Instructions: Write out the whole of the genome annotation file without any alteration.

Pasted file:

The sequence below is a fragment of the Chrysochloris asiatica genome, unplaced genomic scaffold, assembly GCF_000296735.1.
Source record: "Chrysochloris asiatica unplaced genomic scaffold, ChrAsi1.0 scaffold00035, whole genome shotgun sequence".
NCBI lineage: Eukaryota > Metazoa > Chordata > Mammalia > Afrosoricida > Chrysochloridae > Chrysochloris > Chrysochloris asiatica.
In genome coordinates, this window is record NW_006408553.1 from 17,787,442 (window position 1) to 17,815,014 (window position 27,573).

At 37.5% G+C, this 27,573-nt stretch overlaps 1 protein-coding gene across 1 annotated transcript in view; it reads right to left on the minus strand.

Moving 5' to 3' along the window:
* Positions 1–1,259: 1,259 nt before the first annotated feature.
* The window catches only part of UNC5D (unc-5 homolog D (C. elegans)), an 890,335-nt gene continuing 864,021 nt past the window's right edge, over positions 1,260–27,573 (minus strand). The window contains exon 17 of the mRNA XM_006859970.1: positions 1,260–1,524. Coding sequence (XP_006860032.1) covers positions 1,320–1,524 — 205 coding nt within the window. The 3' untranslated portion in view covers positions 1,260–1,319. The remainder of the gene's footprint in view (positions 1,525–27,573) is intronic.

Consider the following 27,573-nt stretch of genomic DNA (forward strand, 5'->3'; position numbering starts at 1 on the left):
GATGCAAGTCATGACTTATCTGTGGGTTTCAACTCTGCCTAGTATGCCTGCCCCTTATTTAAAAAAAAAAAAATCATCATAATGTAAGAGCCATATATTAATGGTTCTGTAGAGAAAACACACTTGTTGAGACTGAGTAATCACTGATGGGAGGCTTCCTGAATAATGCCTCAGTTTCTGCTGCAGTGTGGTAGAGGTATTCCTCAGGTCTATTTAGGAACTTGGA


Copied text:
The sequence below is a fragment of the Chrysochloris asiatica genome, unplaced genomic scaffold, assembly GCF_000296735.1.
Source record: "Chrysochloris asiatica unplaced genomic scaffold, ChrAsi1.0 scaffold00035, whole genome shotgun sequence".
NCBI lineage: Eukaryota > Metazoa > Chordata > Mammalia > Afrosoricida > Chrysochloridae > Chrysochloris > Chrysochloris asiatica.
In genome coordinates, this window is record NW_006408553.1 from 17,787,442 (window position 1) to 17,815,014 (window position 27,573).

At 37.5% G+C, this 27,573-nt stretch overlaps 1 protein-coding gene across 1 annotated transcript in view; it reads right to left on the minus strand.

Moving 5' to 3' along the window:
* Positions 1–1,259: 1,259 nt before the first annotated feature.
* The window catches only part of UNC5D (unc-5 homolog D (C. elegans)), an 890,335-nt gene continuing 864,021 nt past the window's right edge, over positions 1,260–27,573 (minus strand). The window contains exon 17 of the mRNA XM_006859970.1: positions 1,260–1,524. Coding sequence (XP_006860032.1) covers positions 1,320–1,524 — 205 coding nt within the window. The 3' untranslated portion in view covers positions 1,260–1,319. The remainder of the gene's footprint in view (positions 1,525–27,573) is intronic.

Consider the following 27,573-nt stretch of genomic DNA (forward strand, 5'->3'; position numbering starts at 1 on the left):
GATGCAAGTCATGACTTATCTGTGGGTTTCAACTCTGCCTAGTATGCCTGCCCCTTATTTAAAAAAAAAAAAATCATCATAATGTAAGAGCCATATATTAATGGTTCTGTAGAGAAAACACACTTGTTGAGACTGAGTAATCACTGATGGGAGGCTTCCTGAATAATGCCTCAGTTTCTGCTGCAGTGTGGTAGAGGTATTCCTCAGGTCTATTTAGGAACTTGGA